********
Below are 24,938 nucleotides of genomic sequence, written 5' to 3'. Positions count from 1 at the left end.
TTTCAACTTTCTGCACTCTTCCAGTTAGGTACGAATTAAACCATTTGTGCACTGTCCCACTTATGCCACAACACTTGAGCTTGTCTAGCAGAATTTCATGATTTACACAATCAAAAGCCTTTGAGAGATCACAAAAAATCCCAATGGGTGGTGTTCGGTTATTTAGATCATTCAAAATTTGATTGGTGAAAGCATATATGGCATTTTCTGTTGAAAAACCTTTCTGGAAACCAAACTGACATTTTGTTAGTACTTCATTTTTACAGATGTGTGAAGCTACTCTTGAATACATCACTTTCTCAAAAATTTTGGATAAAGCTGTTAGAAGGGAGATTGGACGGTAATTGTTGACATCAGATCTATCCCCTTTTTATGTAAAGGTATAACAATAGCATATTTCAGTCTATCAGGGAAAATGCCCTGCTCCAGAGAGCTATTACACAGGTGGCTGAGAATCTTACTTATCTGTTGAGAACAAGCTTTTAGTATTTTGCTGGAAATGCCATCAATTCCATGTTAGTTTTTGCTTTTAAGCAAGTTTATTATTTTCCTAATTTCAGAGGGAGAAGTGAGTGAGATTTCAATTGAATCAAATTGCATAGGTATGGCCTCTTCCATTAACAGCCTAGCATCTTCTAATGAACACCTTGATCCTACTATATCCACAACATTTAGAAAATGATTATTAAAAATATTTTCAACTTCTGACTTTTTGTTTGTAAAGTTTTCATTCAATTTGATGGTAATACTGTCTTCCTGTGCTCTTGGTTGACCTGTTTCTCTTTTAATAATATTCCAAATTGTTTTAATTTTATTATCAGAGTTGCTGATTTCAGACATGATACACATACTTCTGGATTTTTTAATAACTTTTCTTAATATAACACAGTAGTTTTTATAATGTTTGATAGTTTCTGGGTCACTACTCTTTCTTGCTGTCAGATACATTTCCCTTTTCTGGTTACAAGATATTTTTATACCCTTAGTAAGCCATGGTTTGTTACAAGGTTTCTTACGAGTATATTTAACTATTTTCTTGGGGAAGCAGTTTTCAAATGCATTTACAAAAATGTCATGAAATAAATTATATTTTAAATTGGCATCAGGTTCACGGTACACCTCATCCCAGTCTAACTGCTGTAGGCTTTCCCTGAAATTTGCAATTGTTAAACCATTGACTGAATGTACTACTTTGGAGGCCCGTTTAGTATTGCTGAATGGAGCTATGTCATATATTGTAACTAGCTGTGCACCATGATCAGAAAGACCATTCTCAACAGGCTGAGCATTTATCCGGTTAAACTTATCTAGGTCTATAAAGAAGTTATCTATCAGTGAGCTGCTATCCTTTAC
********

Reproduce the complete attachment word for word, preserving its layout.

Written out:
Below are 24,938 nucleotides of genomic sequence, written 5' to 3'. Positions count from 1 at the left end.
TTTCAACTTTCTGCACTCTTCCAGTTAGGTACGAATTAAACCATTTGTGCACTGTCCCACTTATGCCACAACACTTGAGCTTGTCTAGCAGAATTTCATGATTTACACAATCAAAAGCCTTTGAGAGATCACAAAAAATCCCAATGGGTGGTGTTCGGTTATTTAGATCATTCAAAATTTGATTGGTGAAAGCATATATGGCATTTTCTGTTGAAAAACCTTTCTGGAAACCAAACTGACATTTTGTTAGTACTTCATTTTTACAGATGTGTGAAGCTACTCTTGAATACATCACTTTCTCAAAAATTTTGGATAAAGCTGTTAGAAGGGAGATTGGACGGTAATTGTTGACATCAGATCTATCCCCTTTTTATGTAAAGGTATAACAATAGCATATTTCAGTCTATCAGGGAAAATGCCCTGCTCCAGAGAGCTATTACACAGGTGGCTGAGAATCTTACTTATCTGTTGAGAACAAGCTTTTAGTATTTTGCTGGAAATGCCATCAATTCCATGTTAGTTTTTGCTTTTAAGCAAGTTTATTATTTTCCTAATTTCAGAGGGAGAAGTGAGTGAGATTTCAATTGAATCAAATTGCATAGGTATGGCCTCTTCCATTAACAGCCTAGCATCTTCTAATGAACACCTTGATCCTACTATATCCACAACATTTAGAAAATGATTATTAAAAATATTTTCAACTTCTGACTTTTTGTTTGTAAAGTTTTCATTCAATTTGATGGTAATACTGTCTTCCTGTGCTCTTGGTTGACCTGTTTCTCTTTTAATAATATTCCAAATTGTTTTAATTTTATTATCAGAGTTGCTGATTTCAGACATGATACACATACTTCTGGATTTTTTAATAACTTTTCTTAATATAACACAGTAGTTTTTATAATGTTTGATAGTTTCTGGGTCACTACTCTTTCTTGCTGTCAGATACATTTCCCTTTTCTGGTTACAAGATATTTTTATACCCTTAGTAAGCCATGGTTTGTTACAAGGTTTCTTACGAGTATATTTAACTATTTTCTTGGGGAAGCAGTTTTCAAATGCATTTACAAAAATGTCATGAAATAAATTATATTTTAAATTGGCATCAGGTTCACGGTACACCTCATCCCAGTCTAACTGCTGTAGGCTTTCCCTGAAATTTGCAATTGTTAAACCATTGACTGAATGTACTACTTTGGAGGCCCGTTTAGTATTGCTGAATGGAGCTATGTCATATATTGTAACTAGCTGTGCACCATGATCAGAAAGACCATTCTCAACAGGCTGAGCATTTATCCGGTTAAACTTATCTAGGTCTATAAAGAAGTTATCTATCAGTGAGCTGCTATCCTTTAC